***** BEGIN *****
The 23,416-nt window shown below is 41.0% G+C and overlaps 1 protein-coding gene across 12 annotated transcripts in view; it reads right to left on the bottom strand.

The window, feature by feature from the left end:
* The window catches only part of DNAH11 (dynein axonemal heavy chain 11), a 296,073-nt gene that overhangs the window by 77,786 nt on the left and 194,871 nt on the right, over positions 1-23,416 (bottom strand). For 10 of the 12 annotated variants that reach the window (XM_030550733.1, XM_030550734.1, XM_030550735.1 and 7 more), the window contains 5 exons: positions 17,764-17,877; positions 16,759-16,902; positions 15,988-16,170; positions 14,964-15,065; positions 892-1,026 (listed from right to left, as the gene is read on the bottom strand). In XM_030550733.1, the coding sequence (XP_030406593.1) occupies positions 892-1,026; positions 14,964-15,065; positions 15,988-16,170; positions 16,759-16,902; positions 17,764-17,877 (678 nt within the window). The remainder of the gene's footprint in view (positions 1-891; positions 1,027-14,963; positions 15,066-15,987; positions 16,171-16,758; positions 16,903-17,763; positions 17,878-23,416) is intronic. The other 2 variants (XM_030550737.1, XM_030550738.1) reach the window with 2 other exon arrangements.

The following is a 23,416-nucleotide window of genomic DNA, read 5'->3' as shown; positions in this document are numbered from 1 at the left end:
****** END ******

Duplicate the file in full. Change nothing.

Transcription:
The 23,416-nt window shown below is 41.0% G+C and overlaps 1 protein-coding gene across 12 annotated transcripts in view; it reads right to left on the bottom strand.

The window, feature by feature from the left end:
* The window catches only part of DNAH11 (dynein axonemal heavy chain 11), a 296,073-nt gene that overhangs the window by 77,786 nt on the left and 194,871 nt on the right, over positions 1-23,416 (bottom strand). For 10 of the 12 annotated variants that reach the window (XM_030550733.1, XM_030550734.1, XM_030550735.1 and 7 more), the window contains 5 exons: positions 17,764-17,877; positions 16,759-16,902; positions 15,988-16,170; positions 14,964-15,065; positions 892-1,026 (listed from right to left, as the gene is read on the bottom strand). In XM_030550733.1, the coding sequence (XP_030406593.1) occupies positions 892-1,026; positions 14,964-15,065; positions 15,988-16,170; positions 16,759-16,902; positions 17,764-17,877 (678 nt within the window). The remainder of the gene's footprint in view (positions 1-891; positions 1,027-14,963; positions 15,066-15,987; positions 16,171-16,758; positions 16,903-17,763; positions 17,878-23,416) is intronic. The other 2 variants (XM_030550737.1, XM_030550738.1) reach the window with 2 other exon arrangements.

The following is a 23,416-nucleotide window of genomic DNA, read 5'->3' as shown; positions in this document are numbered from 1 at the left end: